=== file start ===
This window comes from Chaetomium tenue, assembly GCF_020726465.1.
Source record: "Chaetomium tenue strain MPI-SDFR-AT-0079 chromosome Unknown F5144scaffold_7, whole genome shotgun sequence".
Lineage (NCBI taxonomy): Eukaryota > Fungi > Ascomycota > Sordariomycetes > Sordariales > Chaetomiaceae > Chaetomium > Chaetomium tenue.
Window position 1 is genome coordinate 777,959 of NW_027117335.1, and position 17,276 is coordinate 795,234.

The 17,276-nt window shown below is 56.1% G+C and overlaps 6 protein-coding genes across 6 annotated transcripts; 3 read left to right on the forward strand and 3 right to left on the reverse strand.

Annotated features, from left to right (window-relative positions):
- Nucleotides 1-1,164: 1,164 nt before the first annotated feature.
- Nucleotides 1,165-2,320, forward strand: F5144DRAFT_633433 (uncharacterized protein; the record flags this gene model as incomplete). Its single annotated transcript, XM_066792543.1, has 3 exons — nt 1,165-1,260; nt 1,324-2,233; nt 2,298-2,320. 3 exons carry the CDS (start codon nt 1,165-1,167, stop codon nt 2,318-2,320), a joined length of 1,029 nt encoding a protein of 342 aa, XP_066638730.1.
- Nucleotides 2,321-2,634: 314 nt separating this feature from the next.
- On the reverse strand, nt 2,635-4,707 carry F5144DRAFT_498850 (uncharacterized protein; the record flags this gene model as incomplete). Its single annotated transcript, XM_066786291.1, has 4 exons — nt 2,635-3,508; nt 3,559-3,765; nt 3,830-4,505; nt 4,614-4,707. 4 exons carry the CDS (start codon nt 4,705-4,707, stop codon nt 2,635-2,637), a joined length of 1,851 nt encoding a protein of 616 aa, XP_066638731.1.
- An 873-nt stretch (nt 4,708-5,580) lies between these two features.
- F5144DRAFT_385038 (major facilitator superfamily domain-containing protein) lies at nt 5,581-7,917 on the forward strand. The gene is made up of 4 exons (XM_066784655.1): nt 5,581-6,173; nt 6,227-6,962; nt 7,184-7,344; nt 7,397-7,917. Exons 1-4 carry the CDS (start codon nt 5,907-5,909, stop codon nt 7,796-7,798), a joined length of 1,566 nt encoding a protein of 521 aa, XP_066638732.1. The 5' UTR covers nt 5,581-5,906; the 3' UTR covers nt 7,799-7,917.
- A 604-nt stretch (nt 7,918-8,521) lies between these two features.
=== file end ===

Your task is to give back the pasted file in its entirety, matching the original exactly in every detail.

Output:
This window comes from Chaetomium tenue, assembly GCF_020726465.1.
Source record: "Chaetomium tenue strain MPI-SDFR-AT-0079 chromosome Unknown F5144scaffold_7, whole genome shotgun sequence".
Lineage (NCBI taxonomy): Eukaryota > Fungi > Ascomycota > Sordariomycetes > Sordariales > Chaetomiaceae > Chaetomium > Chaetomium tenue.
Window position 1 is genome coordinate 777,959 of NW_027117335.1, and position 17,276 is coordinate 795,234.

The 17,276-nt window shown below is 56.1% G+C and overlaps 6 protein-coding genes across 6 annotated transcripts; 3 read left to right on the forward strand and 3 right to left on the reverse strand.

Annotated features, from left to right (window-relative positions):
- Nucleotides 1-1,164: 1,164 nt before the first annotated feature.
- Nucleotides 1,165-2,320, forward strand: F5144DRAFT_633433 (uncharacterized protein; the record flags this gene model as incomplete). Its single annotated transcript, XM_066792543.1, has 3 exons — nt 1,165-1,260; nt 1,324-2,233; nt 2,298-2,320. 3 exons carry the CDS (start codon nt 1,165-1,167, stop codon nt 2,318-2,320), a joined length of 1,029 nt encoding a protein of 342 aa, XP_066638730.1.
- Nucleotides 2,321-2,634: 314 nt separating this feature from the next.
- On the reverse strand, nt 2,635-4,707 carry F5144DRAFT_498850 (uncharacterized protein; the record flags this gene model as incomplete). Its single annotated transcript, XM_066786291.1, has 4 exons — nt 2,635-3,508; nt 3,559-3,765; nt 3,830-4,505; nt 4,614-4,707. 4 exons carry the CDS (start codon nt 4,705-4,707, stop codon nt 2,635-2,637), a joined length of 1,851 nt encoding a protein of 616 aa, XP_066638731.1.
- An 873-nt stretch (nt 4,708-5,580) lies between these two features.
- F5144DRAFT_385038 (major facilitator superfamily domain-containing protein) lies at nt 5,581-7,917 on the forward strand. The gene is made up of 4 exons (XM_066784655.1): nt 5,581-6,173; nt 6,227-6,962; nt 7,184-7,344; nt 7,397-7,917. Exons 1-4 carry the CDS (start codon nt 5,907-5,909, stop codon nt 7,796-7,798), a joined length of 1,566 nt encoding a protein of 521 aa, XP_066638732.1. The 5' UTR covers nt 5,581-5,906; the 3' UTR covers nt 7,799-7,917.
- A 604-nt stretch (nt 7,918-8,521) lies between these two features.